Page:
Court documents last week set off new discussion of the Jerry Sandusky scandal at Pennsylvania State University -- in ways that are highly damaging to Penn State. New court rulings suggest that Penn State's insurer may not be liable for all the settlements the university has reached with those who as children were molested and raped by now imprisoned former assistant football coach Sandusky. As The New York Times recounted, the latest legal documents contain allegations that Joe Paterno, the now deceased Penn State head football coach, may have been told about Sandusky's abuse as far back as 1976 -- not in 1998 or 2001, the dates that have been assumed since the scandal broke. Because Penn State did not inform the insurer of the potential liability in a timely fashion, the insurer is not responsible for paying the claims brought by Sandusky's victims, the court documents indicated.
Paterno's family members have denied the allegations that Paterno knew of the abuse, which have prompted many to say that the tragedy has become much worse, with the idea that much of the abuse might well have been prevented had Paterno acted in 1976.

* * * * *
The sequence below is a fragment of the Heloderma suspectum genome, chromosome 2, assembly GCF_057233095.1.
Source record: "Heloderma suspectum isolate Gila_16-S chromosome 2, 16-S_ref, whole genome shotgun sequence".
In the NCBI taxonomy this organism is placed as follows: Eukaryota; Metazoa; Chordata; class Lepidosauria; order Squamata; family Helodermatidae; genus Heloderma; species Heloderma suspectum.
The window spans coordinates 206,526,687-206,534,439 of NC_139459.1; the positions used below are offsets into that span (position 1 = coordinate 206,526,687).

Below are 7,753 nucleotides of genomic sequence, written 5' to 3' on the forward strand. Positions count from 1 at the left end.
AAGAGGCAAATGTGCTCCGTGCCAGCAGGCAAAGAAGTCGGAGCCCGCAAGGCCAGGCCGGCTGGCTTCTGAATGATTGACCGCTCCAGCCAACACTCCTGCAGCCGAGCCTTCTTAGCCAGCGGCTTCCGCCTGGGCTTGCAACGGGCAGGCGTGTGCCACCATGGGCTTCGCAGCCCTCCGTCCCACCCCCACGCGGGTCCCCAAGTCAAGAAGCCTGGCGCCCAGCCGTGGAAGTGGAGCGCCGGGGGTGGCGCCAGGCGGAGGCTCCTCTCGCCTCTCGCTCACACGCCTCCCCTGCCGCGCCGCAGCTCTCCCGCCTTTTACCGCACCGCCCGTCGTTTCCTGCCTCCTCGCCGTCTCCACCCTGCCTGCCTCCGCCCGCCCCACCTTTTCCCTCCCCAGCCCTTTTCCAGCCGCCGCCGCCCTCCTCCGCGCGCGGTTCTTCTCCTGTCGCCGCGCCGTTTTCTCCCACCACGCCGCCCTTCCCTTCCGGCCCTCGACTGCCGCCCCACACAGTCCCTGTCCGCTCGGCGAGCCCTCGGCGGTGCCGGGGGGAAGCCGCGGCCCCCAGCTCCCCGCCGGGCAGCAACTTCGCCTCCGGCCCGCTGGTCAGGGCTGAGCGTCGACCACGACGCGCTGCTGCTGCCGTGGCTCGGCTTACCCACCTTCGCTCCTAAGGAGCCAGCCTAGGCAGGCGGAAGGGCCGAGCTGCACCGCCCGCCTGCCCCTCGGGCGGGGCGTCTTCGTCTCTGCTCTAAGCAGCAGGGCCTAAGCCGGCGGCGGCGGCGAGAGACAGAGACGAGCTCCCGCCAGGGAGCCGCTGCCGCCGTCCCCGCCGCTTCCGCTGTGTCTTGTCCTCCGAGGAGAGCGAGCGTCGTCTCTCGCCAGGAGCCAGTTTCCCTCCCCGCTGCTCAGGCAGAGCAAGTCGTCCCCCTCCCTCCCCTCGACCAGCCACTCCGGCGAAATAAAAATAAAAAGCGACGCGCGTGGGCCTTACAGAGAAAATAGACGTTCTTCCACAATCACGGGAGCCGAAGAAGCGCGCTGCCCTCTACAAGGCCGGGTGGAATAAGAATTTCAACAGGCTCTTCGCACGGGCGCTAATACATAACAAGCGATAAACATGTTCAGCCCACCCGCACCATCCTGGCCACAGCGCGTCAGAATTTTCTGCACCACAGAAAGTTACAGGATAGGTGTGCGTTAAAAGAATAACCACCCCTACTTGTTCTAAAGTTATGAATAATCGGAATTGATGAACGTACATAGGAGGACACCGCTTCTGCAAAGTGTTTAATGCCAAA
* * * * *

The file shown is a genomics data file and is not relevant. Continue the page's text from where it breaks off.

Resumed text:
Adding to the discussion about the scandal, the Associated Press reported that payments Penn State has made cover alleged abuse as far back as 1971, 40 years before Sandusky was arrested.
On Sunday, Penn State President Eric Barron released a statement in which he reiterated that he is "appalled" by what Sandusky did.
But Barron said that there was no evidence to back up the latest allegations, and he criticized the press coverage. "I want you to know I am appalled by the rumor, innuendo and rush to judgment that have accompanied the media stories surrounding these allegations. All too often in our society, people are convicted in the court of public opinion, only to find a different outcome when all the facts are presented," he said. "In contrast, over the last two days we have worked to be diligent in reanalyzing the record of reports and depositions to ensure that our reactions and comments are both responsible and trustworthy …. The allegations related to Penn State are simply not established fact. The two allegations related to knowledge by Coach Paterno are unsubstantiated and unsupported by any evidence other than a claim by an alleged victim. They date from the 1970s. Coach Paterno is not alive to refute them. His family has denied them."
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